Monday, October 5, 2009

A-Rod's Turbulent But Taciturn 2009

Good morning, Fackers. The Yankees and A-Rod in particular closed out the regular season with a bang yesterday.

This year will be remembered for a lot of things done by individual players. The debuts of CC Sabathia, Mark Teixeira and A.J. Burnett, the emergence of Nick Swisher, the defensive re-invention of Derek Jeter, Robinson Cano's rebound, Jorge Posada's ability to contribute despite his shoulder and hamstring injuries, Johnny Damon's power surge, Chien Ming Wang's fall from grace, Phil Hughes' transition to the bullpen, Brett Gardner's first season in The Bigs, Mariano Rivera's continued excellence, Joba Chamberlain's innings limit, and the swan song of Hideki Matsui.

Am I missing anything? Oh yeah, A-Rod.

A-Rod endured what was certainly the most tumultuous offseason a player has had since Game of Shadows essentially convicted Barry Bonds of doing steroids in the court of public opinion before the 2006 season to have a pretty damn good year in 2009.

It started with Joe Torre's book, exploded with his admissions of steroid use, got worse with his interview with Peter Gammons and even more ugly with his press conference in Tampa. Adding still more fuel to the fire was the time he left the park with his disgraced cousin, the Details magazine photo shoot and the revelations that he was involved in a relationship with the madame of a whorehouse.

Those events were really just bad P.R. and weren't going to have much of an impact on his on-field production. Then came the news of his hip injury and the impending surgery which ultimately cost him the first month of the season. What was already a disastrous offseason got tangibly, inarguably a whole lot worse. At least it seemed pretty terrible at the time. (Click through that one for one of my finer photoshops)

But at a certain point when he was hiding out and rehabbing in Colorado, things started to change. The details of Selena Roberts's book began to leak and some had the potential to be very damning, but the tide began to turn. Craig from Shysterball was among the first to question the motives and level of objectivity Roberts used in writing her exposé and fairly swiftly, we all grew tired of the never ending stream of A-Rod's exploits.

Then of course he rejoined the team in a moment a movie studio would have rejected because it was too unrealistic; a three run shot on the very first pitch he saw. Although he struggled early on in his return, the back to back days off he got off in Florida seemed to turn his season around.

Since his return the Yankees went 88-44 and climbed from 4.5 games behind the Red Sox to achieve the best record in baseball by 6 games. Since his two day hiatus they are 62-28. He was probably given too much credit for turning Mark Teixeira's season around, but it's hard to understate the importance of swapping replacement-level guys like Angel Berroa and Cody Ransom for one of the 5 best hitters in the game.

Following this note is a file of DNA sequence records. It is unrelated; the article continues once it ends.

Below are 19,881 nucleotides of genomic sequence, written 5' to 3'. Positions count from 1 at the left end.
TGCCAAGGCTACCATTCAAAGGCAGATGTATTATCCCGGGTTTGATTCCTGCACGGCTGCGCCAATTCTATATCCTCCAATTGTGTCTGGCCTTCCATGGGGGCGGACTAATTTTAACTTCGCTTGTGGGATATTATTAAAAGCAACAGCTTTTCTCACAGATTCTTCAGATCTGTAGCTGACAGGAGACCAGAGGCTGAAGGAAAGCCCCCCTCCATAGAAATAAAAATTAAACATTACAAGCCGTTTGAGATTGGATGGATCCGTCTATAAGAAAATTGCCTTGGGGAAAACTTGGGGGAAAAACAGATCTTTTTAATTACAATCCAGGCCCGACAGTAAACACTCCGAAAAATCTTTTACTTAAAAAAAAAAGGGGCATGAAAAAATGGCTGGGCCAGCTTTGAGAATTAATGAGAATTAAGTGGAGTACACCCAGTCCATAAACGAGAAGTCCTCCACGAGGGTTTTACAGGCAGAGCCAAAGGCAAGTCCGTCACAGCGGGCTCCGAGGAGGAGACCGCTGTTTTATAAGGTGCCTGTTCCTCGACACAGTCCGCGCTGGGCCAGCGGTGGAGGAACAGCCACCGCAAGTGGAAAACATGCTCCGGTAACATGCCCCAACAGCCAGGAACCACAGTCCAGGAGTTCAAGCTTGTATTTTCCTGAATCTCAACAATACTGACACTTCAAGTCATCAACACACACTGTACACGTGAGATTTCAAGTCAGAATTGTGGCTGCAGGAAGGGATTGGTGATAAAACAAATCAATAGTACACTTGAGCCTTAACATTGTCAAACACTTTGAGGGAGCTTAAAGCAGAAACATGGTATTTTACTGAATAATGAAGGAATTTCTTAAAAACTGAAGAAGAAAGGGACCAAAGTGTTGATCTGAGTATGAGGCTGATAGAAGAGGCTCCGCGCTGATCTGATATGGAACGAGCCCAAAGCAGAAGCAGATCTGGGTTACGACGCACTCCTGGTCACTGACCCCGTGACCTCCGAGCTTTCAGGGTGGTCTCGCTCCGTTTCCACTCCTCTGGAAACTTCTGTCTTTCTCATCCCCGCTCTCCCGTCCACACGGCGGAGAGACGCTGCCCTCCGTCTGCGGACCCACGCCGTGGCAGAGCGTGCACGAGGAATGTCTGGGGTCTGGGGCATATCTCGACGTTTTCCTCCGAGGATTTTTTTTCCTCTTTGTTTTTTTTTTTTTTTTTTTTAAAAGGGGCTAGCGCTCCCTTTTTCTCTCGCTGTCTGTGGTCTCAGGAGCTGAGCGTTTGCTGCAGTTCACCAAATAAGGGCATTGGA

We've heard a lot about the fact that A-Rod has flown under the radar this year. Joel Sherman recently talked about his newfound ability to blend in with the team. Yesterday, Marc Carig dubbed him the "Quietest Yankee". Even our pal PeteAbe, who has never been too fond of the slugger, gave him credit for his ability to "blend in [and] stay out of the news".

Did anyone see this coming? I'll be the first to admit that I did not. One the posts I wrote before the season started and liked above was entitled "This Is Never Going To End" and another was "Hurricane A-Rod". I put up another one comparing him to an actual Albatross. At the time it looked like he was spiraling out of control and I think we should be very thankful that he did not.

It's not just that he eclipsed the 30 home run and 100 RBI marks for the 13th straight season, miraculously breaking a record he previously shared with Jimmie Foxx and Manny Ramirez. A-Rod actually had a higher on-base percentage than in 2008 despite batting 16 points lower. He changed his approach at the plate and as a result struck out in 18.2% of his plate appearances, down from 19.6% in 2008.

Fifty-one of his 100 RBIs tied the game or gave the Yankees the lead (although that didn't stop a certain insufferably bitter Yankee blogger who didn't even watch yesterday's game from dismissing the homers because they came in "garbage time"). He stole 14 bases and got caught only twice. He gave the Yankees more production than they could have reasonably expected given the injury he was coming off of.

I'm not going to fall into the trap of saying any of this makes him more likely to have a great postseason. I thought his ridiculous MVP campaign in 2007 set him up to break out of his October slump but it most definitely did not. The reality is that a 5 game series is a tiny, tiny sample and there is no guarantee that he will get the big hit or hits that he is seemingly due for.

I'm sure as hell hoping it happens, though. A-Rod is a power hitter with holes in his swing, who seems to alter his approach when the pressure elevates, neither of which portend profound postseason production. But as he's demonstrated time and time again, he can carry a team when he finds his groove. Maybe this is the year he finally gets hot in the postseason, and maybe it's not. If it is though, the other teams standing in the Yankees' way had better watch out.


  1. Great article. Don't think I read anything I disagreed with.

  2. @Dan - Seconded. Aside from maybe the use of "Taciturn" in the title to refer to something other than a person's temperament.